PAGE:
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VIDEO : Thumbs Down on ‘Cinderella’? : Tradition doesn’t matter, but political correctness reigns in a guide that takes a hard look at kids’ videos.

Diane Garrett is a Los Angeles-based freelance writer

Barney made the cut. But Cinderella did not pass muster.

That’s according to “The Facets Non-Violent, Non-Sexist Children’s Video Guide,” a politically correct compendium from Facets Multimedia, a Chicago outfit dedicated to diversity in the arts.

“I was constantly surprised by what didn’t make the cut,” said Virginia A. Boyle, who compiled the guide and serves as Facets’ educational services manager. All told, 2,500 titles were considered during a lengthy screening process with children, parents and teachers from a variety of Chicago neighborhoods. In the end, 800 videos got the “child-safe” stamp of approval. The “thumbs down” movies are not listed, however, in keeping with the guide’s goal of being positive.

“Cinderella"--recently brought out of the Disney vaults for a video re-release--was considered sexist along with such notable rejects as “Aladdin” and “Thumbelina.” “Mighty Morphin Power Rangers” was deemed too violent.

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The big children’s titles of the season, in fact, are noticeably absent: There’s no sign of “Casper,” “Free Willy 2" or the third in the popular animated “Land Before Time” series.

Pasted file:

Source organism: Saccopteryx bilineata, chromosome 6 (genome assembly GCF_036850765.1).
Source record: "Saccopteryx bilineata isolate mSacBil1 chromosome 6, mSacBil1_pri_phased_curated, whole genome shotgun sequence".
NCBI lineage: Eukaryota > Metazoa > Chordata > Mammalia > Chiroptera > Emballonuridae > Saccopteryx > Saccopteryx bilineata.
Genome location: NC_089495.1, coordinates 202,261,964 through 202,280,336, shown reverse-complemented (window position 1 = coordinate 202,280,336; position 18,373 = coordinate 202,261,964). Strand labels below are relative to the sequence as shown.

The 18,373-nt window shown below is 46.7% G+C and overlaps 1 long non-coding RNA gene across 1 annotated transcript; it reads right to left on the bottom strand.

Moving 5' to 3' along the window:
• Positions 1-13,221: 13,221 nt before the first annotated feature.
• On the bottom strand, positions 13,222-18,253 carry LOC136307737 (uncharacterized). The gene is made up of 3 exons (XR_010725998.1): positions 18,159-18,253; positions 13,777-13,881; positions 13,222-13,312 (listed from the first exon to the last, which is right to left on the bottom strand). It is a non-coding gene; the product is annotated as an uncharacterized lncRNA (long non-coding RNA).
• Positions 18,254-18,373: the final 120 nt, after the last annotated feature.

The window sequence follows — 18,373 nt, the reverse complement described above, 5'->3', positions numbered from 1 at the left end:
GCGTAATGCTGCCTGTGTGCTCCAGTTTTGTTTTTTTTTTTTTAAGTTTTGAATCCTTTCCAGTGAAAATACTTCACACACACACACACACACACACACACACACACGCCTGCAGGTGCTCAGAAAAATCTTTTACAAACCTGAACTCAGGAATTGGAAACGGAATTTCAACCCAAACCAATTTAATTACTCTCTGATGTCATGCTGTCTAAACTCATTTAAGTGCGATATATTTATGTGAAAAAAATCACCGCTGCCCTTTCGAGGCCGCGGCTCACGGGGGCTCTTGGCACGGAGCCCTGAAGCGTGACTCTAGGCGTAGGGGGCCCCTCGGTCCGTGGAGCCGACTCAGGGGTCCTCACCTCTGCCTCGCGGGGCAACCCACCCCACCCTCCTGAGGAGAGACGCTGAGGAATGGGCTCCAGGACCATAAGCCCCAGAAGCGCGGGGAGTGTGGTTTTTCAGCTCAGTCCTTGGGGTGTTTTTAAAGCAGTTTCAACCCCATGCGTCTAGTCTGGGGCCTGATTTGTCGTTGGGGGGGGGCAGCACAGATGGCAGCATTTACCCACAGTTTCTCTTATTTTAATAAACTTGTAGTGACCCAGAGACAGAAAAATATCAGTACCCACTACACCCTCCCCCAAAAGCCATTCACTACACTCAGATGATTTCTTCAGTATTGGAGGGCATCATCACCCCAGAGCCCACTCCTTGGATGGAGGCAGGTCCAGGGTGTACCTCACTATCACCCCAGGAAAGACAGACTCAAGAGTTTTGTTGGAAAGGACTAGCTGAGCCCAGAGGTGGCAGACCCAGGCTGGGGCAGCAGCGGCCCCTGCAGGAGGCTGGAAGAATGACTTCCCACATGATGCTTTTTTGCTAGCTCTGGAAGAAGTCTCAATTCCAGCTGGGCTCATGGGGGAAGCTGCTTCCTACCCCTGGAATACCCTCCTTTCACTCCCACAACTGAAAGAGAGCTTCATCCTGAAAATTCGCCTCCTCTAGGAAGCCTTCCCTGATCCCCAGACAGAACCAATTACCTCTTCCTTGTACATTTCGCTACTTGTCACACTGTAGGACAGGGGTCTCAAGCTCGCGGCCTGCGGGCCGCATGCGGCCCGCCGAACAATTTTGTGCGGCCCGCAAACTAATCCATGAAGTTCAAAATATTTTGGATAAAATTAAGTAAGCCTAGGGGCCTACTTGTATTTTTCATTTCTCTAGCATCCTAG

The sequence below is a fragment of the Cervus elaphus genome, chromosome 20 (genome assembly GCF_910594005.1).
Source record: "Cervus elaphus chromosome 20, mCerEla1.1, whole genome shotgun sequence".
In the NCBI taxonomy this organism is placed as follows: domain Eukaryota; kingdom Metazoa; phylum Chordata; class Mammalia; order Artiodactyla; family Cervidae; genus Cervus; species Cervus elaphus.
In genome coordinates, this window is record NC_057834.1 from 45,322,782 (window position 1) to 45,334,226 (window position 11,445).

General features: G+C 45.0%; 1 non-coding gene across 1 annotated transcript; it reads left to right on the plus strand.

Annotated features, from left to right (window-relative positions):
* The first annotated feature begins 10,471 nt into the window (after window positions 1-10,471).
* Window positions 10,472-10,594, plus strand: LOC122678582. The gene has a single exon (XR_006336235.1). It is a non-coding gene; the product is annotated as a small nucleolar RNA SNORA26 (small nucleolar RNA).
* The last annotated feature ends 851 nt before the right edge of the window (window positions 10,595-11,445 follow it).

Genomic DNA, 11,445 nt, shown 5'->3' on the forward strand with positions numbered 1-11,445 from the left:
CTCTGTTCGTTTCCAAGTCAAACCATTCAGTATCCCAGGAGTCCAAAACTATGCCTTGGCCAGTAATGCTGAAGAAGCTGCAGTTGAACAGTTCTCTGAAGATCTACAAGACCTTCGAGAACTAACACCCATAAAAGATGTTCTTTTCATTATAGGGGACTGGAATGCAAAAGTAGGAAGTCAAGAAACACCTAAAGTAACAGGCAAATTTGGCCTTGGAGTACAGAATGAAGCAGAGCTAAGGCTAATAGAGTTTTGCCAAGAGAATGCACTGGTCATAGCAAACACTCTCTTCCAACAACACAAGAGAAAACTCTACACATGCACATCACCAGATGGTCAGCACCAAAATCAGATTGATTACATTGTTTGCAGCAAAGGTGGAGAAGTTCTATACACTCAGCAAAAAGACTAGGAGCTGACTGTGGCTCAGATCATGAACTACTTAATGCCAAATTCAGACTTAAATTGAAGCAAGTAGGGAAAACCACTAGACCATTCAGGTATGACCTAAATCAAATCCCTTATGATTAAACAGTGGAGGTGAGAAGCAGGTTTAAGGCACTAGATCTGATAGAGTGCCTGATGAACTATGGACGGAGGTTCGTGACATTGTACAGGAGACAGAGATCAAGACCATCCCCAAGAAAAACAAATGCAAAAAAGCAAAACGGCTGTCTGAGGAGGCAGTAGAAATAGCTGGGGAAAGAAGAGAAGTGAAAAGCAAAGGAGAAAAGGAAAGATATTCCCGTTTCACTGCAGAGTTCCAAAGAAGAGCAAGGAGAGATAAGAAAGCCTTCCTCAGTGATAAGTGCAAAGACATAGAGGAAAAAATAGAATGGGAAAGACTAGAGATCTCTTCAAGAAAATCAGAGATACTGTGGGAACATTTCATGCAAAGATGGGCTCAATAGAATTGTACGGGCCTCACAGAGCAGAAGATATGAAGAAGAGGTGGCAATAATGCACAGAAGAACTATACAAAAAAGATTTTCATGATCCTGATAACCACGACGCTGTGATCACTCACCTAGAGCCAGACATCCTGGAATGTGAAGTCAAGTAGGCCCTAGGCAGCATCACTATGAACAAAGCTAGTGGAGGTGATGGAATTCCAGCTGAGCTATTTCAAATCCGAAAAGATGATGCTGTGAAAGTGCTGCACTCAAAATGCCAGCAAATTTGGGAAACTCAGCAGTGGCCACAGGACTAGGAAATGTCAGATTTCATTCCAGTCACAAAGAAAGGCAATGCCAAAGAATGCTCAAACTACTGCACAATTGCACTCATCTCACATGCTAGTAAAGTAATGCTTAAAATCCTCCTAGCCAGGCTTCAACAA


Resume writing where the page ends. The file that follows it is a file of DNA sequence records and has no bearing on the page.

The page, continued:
Nicole Dreiske, Facets co-founder, said timing was responsible for the omission of “A Little Princess,” along with “Babe,” a highly anticipated video release due in March.

“If they’d been out at the time, we would have put them in,” she said.

Some major studio releases that did get thumbs up are Warner Bros.’ lush “Secret Garden” (1993) and golden oldies such as Disney’s “Mary Poppins” (1964) and “National Velvet” (1944). Familiar figures from children’s television are also represented in the guide: Besides Barney, there’s Winnie the Pooh and Thomas the Tank Engine, along with offerings from Mr. Rogers, “Sesame Street” and Shelley Duvall. For the most part, however, the book concentrates on lesser-knowns rather than popular fare.

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That’s intentional.

“Parents don’t need our book to hear about those videos,” Dreiske said. “They’re so well reviewed in so many magazines and have huge marketing campaigns.

Two years in the making, the $12.95 guide grew out of Facets’ long-standing involvement in the Chicago International Children’s Film Festival.

“It was a labor of love,” Dreiske said. “It came about because for years parents have been coming to the International Children’s Film Festival and saying, ‘Where can we get films like that?’ When they said that, they meant films that were humanistic. Things that they weren’t getting from the mainstream culture.”

In part, the guide is intended to give parents stereotype-free alternatives to children’s programming--and they weren’t that easy to find at first, despite Facets’ connections through the festival and its video store and distribution arms.

“Actually the process of finding the videos was a very, very long process,” Dreiske said. “I thought we were going to come out with a pamphlet with two videos. Come on--nonsexist and nonviolent?”